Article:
Love is a scary thing. You are tying yourself to another human being in a way that offers as much opportunity for pain as it does for joy, which, of course, is what makes it so meaningful. But also so terrifying. Stakes is high with any such relationships, but stakes is higher with kids.

Children make everything mean less and more at the same time, and occasionally the heavy realization of how much your child means to you brings in some darkness. It’s strange and creepy and I wish I could stop myself from imagining some of the crazy things I imagine, but it’s also oddly comforting to know that those dark fantasies are a direct byproduct of my overwhelming love for my son.

We all go a little mad sometimes. Parents more than most.

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8 thoughts on “The Dark Side of Parenting

  1. Oh, I can so relate to this! The worry can be overwhelming, even with something as small as my little guy sleeping soundly. I always feel like I have to be two steps ahead of him, mentally as well as physically, because only one step ahead can mean him going headfirst into something pointy. 😉

  2. You’re spot on! My son is only 10 weeks old and I never imagined that I would be one of those paranoid parents that watches their child sleeping just to make sure they keep breathing… But it turns out that I’m TOTALLY one of those parents! As I keep saying to my hubby, “My child is irreplaceable because DO YOU KNOW HOW MUCH BLOODY WORK IT TOOK ME TO MAKE ONE OF THOSE?!”

  3. I remember living at home when I was about 23. I was usually home when my mother got home or if not left a note. I went out this one time and did not leave a note – semi intentionally. I suppose I was asserting independence. Anyway, when I came home my father was not happy as he told me my mother was worried sick. After I apologized repeatedly, I asked my mother why does she worry so much. It wasn’t late, I’m not a child, and I am responsible. She said something to the affect that once you have a child, you always worry. It doesn’t matter the age. I came to realize that being a parent never ends.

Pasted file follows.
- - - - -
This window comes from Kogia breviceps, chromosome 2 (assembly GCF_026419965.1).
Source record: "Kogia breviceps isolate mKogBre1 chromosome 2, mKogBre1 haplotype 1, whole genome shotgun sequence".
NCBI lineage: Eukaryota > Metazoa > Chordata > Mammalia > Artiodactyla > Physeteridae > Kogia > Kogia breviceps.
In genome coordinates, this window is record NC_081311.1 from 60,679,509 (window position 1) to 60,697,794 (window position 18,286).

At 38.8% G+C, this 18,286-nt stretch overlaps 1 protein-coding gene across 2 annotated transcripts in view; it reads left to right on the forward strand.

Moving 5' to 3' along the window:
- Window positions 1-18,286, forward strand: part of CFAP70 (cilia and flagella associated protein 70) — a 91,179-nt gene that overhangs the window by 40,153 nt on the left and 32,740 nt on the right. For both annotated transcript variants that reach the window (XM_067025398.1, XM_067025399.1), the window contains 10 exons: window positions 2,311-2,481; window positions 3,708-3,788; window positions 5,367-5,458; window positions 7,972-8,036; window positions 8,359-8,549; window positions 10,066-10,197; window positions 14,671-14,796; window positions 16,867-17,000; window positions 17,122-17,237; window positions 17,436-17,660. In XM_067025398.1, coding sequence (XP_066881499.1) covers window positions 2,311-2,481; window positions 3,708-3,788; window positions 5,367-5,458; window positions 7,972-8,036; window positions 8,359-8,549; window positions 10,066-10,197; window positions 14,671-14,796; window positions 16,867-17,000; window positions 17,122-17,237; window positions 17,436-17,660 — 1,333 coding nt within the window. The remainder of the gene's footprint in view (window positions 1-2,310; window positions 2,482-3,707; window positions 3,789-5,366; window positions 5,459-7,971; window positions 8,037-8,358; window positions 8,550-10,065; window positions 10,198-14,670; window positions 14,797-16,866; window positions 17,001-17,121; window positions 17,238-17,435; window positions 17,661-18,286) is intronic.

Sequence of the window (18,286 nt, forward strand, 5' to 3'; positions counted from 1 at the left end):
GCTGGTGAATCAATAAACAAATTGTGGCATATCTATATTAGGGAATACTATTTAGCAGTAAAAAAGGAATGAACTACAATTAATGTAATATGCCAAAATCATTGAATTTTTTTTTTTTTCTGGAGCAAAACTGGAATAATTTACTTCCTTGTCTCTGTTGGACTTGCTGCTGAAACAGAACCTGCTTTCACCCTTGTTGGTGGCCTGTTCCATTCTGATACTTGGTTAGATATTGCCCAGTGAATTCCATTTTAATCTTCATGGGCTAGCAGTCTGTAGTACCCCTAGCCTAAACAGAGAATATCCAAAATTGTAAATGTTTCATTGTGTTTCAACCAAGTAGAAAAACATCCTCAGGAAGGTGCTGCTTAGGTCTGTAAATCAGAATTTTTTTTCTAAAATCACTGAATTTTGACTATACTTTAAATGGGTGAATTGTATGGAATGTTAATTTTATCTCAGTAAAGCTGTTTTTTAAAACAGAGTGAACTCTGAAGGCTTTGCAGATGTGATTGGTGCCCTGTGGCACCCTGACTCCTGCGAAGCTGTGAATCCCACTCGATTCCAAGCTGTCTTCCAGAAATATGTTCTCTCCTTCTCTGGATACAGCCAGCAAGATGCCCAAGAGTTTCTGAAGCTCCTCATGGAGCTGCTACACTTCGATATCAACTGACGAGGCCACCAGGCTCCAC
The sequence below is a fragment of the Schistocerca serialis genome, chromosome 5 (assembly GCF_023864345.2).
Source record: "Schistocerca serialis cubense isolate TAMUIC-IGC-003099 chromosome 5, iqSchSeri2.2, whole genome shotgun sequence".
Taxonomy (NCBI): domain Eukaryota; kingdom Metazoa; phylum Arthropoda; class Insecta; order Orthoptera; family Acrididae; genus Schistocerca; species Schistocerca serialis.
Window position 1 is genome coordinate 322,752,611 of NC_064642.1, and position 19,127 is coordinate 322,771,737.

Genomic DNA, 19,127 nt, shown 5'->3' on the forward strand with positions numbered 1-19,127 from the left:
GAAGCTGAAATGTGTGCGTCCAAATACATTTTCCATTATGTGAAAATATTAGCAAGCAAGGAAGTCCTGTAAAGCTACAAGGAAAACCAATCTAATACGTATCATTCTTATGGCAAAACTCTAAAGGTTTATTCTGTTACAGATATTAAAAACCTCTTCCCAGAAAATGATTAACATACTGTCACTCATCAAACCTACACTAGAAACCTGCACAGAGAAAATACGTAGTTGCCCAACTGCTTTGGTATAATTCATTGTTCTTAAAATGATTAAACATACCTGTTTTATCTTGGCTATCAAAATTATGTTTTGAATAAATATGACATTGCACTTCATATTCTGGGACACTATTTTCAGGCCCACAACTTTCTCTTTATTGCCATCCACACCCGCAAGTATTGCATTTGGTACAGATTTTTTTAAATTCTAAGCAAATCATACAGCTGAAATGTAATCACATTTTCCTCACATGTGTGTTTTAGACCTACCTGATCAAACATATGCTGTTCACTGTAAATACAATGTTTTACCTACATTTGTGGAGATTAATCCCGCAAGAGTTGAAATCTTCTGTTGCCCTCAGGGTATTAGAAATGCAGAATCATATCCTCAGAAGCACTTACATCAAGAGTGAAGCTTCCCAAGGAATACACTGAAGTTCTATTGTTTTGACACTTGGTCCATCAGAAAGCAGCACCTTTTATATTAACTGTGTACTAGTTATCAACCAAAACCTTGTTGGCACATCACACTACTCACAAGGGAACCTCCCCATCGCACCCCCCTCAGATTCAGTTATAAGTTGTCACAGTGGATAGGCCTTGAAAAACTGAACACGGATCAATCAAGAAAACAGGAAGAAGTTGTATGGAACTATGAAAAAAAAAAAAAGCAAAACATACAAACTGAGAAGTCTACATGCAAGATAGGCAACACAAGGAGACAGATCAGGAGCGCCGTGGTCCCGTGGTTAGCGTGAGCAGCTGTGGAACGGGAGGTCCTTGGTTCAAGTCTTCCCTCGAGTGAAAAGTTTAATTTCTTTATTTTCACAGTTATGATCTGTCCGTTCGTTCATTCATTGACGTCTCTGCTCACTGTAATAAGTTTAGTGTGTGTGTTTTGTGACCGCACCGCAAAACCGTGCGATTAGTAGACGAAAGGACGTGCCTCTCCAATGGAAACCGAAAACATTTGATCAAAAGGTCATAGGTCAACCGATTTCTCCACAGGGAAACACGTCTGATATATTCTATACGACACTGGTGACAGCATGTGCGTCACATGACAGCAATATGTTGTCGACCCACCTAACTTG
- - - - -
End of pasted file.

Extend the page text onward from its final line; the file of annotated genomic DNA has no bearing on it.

4. You’re right about the double-edged sword of love. Man, I had a good life before I was married. Nothing could really get under my skin then – I was an adaptable, easy-going, only-have-to worry about myself dude, and it was awesome. And then, I’d get these rare, obnoxious, insidious thoughts that something was missing, something big.

    Ok, so I got married. I love her, it was a good choice and all that, but yeah. Start multiplying stress and anxiety. And then add a kid? That’s not a multiple, that increases things exponentially.

    It’s got something to do with the idea that my daughter hasn’t grown into her super-powers yet. Not only do I love her, but I’m saddled with this realization that she WILL NOT SURVIVE out there on her own. My wife probably will. But a three-year-old? I just can’t say to myself, “Ah, snap out of it. She can take care of herself.” I’ll be curious to see whether those feelings mellow out as she gets older.

  5. Yeah, it’s an interesting mind bender, creating these often unlikely scenarios in your head. But it’s been many a-time that my wife has died in airplane crashes, or my kids have died in their sleep or fallen out of windows.. one can only hope that one’s imagination is more vivid than reality!

  6. My son just became 2 years old. My life has never been as intens as the last 2 years. Every single thing in my life has become more intens. Up’s are higher, down’s are deeper. I can easely relate to the fact that you become paranoid and have all sorts of extreme thoughts once you become a father. I have never understood why people kill. But once you have kids you start to understand. You would literally do anything to protect them. The world is full of violence, but only if you have kids, you start to understand the seriousness of it all. And a shoot-them-up video game is never the same as is was before, or a horror movie, or the evening news.
    Becoming a father forced me to redefine my personality. Like a puzzle that was broken to pieces and needed to be reassembled again. My puzzle isn’t finished yet.

    Excuse me for typo’s ect. English is not my native language. Greetings from Belgium